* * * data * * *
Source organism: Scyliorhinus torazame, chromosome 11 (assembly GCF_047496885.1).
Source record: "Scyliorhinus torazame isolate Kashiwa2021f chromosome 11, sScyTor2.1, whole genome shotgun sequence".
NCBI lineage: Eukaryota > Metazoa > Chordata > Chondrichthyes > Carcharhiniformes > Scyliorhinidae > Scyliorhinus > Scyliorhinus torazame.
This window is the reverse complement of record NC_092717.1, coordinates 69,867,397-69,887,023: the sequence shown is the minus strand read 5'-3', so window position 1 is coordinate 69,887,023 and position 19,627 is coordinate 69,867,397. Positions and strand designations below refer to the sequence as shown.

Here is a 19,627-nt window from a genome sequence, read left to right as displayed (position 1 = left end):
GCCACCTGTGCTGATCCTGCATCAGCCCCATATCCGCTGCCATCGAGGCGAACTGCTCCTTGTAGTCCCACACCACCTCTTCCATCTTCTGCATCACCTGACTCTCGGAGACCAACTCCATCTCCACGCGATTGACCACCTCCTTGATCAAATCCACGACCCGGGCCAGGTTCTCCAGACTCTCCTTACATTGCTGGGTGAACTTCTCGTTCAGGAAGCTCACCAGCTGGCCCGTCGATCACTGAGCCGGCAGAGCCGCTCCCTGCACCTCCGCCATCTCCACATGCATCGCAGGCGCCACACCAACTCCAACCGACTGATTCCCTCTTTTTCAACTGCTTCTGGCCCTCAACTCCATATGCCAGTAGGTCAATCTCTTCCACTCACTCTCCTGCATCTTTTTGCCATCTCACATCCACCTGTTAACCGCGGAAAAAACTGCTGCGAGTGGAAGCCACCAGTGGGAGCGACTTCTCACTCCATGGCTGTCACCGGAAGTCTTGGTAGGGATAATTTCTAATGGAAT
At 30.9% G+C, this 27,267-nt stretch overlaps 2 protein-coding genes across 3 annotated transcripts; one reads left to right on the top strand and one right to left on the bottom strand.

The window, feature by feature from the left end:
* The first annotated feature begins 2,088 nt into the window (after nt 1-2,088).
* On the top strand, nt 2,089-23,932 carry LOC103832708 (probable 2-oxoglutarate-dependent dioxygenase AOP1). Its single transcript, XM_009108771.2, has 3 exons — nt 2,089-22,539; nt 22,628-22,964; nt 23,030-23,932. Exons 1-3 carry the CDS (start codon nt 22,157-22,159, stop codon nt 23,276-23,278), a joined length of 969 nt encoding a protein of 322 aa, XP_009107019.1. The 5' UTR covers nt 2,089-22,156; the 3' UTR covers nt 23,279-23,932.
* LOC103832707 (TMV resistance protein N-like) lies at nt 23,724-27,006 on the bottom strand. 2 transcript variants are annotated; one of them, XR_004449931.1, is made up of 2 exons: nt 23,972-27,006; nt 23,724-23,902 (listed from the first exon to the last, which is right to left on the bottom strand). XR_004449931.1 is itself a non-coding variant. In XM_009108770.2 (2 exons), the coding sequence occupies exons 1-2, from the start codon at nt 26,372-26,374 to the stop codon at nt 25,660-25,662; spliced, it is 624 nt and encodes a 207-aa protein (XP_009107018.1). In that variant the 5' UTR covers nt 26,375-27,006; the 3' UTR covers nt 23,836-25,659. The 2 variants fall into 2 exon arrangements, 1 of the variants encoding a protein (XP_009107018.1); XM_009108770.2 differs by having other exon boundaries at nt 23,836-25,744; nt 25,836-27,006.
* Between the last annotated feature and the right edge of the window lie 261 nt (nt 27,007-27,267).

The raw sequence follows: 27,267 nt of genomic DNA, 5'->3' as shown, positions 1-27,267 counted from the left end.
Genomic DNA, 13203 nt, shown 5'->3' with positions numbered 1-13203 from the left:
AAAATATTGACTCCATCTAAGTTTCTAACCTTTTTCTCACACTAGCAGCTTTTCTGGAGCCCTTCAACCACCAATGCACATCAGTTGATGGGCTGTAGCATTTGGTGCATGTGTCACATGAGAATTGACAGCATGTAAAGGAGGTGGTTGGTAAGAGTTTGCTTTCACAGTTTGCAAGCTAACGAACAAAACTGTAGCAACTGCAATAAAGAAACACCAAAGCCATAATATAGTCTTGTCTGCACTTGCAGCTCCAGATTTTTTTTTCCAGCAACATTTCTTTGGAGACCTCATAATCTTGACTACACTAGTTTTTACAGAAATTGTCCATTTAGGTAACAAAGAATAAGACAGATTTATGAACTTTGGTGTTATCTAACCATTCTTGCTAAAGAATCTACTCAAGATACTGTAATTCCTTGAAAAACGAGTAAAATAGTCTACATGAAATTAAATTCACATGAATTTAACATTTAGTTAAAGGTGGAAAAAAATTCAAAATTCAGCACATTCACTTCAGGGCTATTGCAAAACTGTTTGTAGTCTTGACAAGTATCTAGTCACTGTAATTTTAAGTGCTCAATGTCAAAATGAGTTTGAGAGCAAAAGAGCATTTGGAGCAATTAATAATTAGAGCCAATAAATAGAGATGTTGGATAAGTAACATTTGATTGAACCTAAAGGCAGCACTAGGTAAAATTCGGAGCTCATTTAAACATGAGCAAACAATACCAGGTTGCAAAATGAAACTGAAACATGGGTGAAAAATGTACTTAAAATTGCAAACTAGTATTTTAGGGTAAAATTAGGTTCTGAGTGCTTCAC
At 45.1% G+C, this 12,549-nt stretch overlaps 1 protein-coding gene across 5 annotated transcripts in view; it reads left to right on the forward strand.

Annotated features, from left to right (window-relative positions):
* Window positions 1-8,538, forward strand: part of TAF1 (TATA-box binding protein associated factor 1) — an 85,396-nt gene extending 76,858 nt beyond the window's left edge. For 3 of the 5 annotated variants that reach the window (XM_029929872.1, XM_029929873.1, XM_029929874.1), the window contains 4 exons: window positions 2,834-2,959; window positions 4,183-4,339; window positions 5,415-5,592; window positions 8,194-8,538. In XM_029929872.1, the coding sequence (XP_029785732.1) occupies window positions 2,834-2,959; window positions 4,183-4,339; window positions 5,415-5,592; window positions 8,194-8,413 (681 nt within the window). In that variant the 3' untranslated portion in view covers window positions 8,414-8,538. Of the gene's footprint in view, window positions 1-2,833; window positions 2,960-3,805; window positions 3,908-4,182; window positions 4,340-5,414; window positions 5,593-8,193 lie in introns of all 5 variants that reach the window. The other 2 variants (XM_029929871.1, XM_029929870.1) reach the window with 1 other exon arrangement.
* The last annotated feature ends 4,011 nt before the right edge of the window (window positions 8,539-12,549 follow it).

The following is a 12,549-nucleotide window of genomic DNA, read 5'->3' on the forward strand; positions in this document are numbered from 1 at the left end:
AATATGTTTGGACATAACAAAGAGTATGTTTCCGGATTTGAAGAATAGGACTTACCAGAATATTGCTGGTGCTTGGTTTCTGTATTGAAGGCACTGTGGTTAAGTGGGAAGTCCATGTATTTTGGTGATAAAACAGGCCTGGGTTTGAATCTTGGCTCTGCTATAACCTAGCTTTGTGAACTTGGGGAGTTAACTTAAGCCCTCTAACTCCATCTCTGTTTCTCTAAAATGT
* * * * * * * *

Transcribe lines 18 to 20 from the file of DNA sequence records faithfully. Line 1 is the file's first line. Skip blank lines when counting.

* Window positions 1-8,538, forward strand: part of TAF1 (TATA-box binding protein associated factor 1) — an 85,396-nt gene extending 76,858 nt beyond the window's left edge. For 3 of the 5 annotated variants that reach the window (XM_029929872.1, XM_029929873.1, XM_029929874.1), the window contains 4 exons: window positions 2,834-2,959; window positions 4,183-4,339; window positions 5,415-5,592; window positions 8,194-8,538. In XM_029929872.1, the coding sequence (XP_029785732.1) occupies window positions 2,834-2,959; window positions 4,183-4,339; window positions 5,415-5,592; window positions 8,194-8,413 (681 nt within the window). In that variant the 3' untranslated portion in view covers window positions 8,414-8,538. Of the gene's footprint in view, window positions 1-2,833; window positions 2,960-3,805; window positions 3,908-4,182; window positions 4,340-5,414; window positions 5,593-8,193 lie in introns of all 5 variants that reach the window. The other 2 variants (XM_029929871.1, XM_029929870.1) reach the window with 1 other exon arrangement.
* The last annotated feature ends 4,011 nt before the right edge of the window (window positions 8,539-12,549 follow it).

The following is a 12,549-nucleotide window of genomic DNA, read 5'->3' on the forward strand; positions in this document are numbered from 1 at the left end: